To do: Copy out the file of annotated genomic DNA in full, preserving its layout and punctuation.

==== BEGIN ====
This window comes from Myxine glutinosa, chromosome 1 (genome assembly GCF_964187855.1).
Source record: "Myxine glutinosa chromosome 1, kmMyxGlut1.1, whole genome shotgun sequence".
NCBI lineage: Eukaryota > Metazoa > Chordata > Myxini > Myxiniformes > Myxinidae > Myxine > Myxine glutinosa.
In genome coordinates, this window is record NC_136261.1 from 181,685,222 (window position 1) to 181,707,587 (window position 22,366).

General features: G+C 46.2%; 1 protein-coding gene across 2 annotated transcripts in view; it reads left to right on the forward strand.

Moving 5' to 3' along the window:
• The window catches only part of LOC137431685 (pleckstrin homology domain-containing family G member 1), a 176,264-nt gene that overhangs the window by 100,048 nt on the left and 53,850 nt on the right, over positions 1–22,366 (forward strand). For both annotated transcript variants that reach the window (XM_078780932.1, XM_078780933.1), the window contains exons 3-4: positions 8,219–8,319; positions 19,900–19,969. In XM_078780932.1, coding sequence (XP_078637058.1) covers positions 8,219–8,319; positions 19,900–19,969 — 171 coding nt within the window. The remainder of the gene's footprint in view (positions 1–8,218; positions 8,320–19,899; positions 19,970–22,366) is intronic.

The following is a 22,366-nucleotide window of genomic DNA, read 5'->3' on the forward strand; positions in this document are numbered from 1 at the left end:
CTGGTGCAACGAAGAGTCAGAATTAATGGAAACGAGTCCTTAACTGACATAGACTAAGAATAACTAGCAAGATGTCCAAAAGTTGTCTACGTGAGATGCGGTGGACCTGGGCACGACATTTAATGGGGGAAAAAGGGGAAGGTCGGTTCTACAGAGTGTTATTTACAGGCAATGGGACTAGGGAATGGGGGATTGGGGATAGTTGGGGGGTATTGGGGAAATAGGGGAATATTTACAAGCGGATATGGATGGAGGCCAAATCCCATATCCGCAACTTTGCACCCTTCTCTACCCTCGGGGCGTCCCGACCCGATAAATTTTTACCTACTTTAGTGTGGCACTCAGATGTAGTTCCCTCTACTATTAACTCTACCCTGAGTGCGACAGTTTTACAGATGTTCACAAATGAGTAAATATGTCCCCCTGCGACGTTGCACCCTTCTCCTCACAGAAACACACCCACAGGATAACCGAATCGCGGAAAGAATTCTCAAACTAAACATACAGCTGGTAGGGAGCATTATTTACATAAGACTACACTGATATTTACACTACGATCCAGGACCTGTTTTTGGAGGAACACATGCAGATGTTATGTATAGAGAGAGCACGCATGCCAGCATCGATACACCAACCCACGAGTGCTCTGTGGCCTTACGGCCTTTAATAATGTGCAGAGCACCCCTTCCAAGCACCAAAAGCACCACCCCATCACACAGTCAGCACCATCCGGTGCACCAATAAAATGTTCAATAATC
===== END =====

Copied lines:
This window comes from Myxine glutinosa, chromosome 1 (genome assembly GCF_964187855.1).
Source record: "Myxine glutinosa chromosome 1, kmMyxGlut1.1, whole genome shotgun sequence".
NCBI lineage: Eukaryota > Metazoa > Chordata > Myxini > Myxiniformes > Myxinidae > Myxine > Myxine glutinosa.
In genome coordinates, this window is record NC_136261.1 from 181,685,222 (window position 1) to 181,707,587 (window position 22,366).

General features: G+C 46.2%; 1 protein-coding gene across 2 annotated transcripts in view; it reads left to right on the forward strand.

Moving 5' to 3' along the window:
• The window catches only part of LOC137431685 (pleckstrin homology domain-containing family G member 1), a 176,264-nt gene that overhangs the window by 100,048 nt on the left and 53,850 nt on the right, over positions 1–22,366 (forward strand). For both annotated transcript variants that reach the window (XM_078780932.1, XM_078780933.1), the window contains exons 3-4: positions 8,219–8,319; positions 19,900–19,969. In XM_078780932.1, coding sequence (XP_078637058.1) covers positions 8,219–8,319; positions 19,900–19,969 — 171 coding nt within the window. The remainder of the gene's footprint in view (positions 1–8,218; positions 8,320–19,899; positions 19,970–22,366) is intronic.

The following is a 22,366-nucleotide window of genomic DNA, read 5'->3' on the forward strand; positions in this document are numbered from 1 at the left end:
CTGGTGCAACGAAGAGTCAGAATTAATGGAAACGAGTCCTTAACTGACATAGACTAAGAATAACTAGCAAGATGTCCAAAAGTTGTCTACGTGAGATGCGGTGGACCTGGGCACGACATTTAATGGGGGAAAAAGGGGAAGGTCGGTTCTACAGAGTGTTATTTACAGGCAATGGGACTAGGGAATGGGGGATTGGGGATAGTTGGGGGGTATTGGGGAAATAGGGGAATATTTACAAGCGGATATGGATGGAGGCCAAATCCCATATCCGCAACTTTGCACCCTTCTCTACCCTCGGGGCGTCCCGACCCGATAAATTTTTACCTACTTTAGTGTGGCACTCAGATGTAGTTCCCTCTACTATTAACTCTACCCTGAGTGCGACAGTTTTACAGATGTTCACAAATGAGTAAATATGTCCCCCTGCGACGTTGCACCCTTCTCCTCACAGAAACACACCCACAGGATAACCGAATCGCGGAAAGAATTCTCAAACTAAACATACAGCTGGTAGGGAGCATTATTTACATAAGACTACACTGATATTTACACTACGATCCAGGACCTGTTTTTGGAGGAACACATGCAGATGTTATGTATAGAGAGAGCACGCATGCCAGCATCGATACACCAACCCACGAGTGCTCTGTGGCCTTACGGCCTTTAATAATGTGCAGAGCACCCCTTCCAAGCACCAAAAGCACCACCCCATCACACAGTCAGCACCATCCGGTGCACCAATAAAATGTTCAATAATC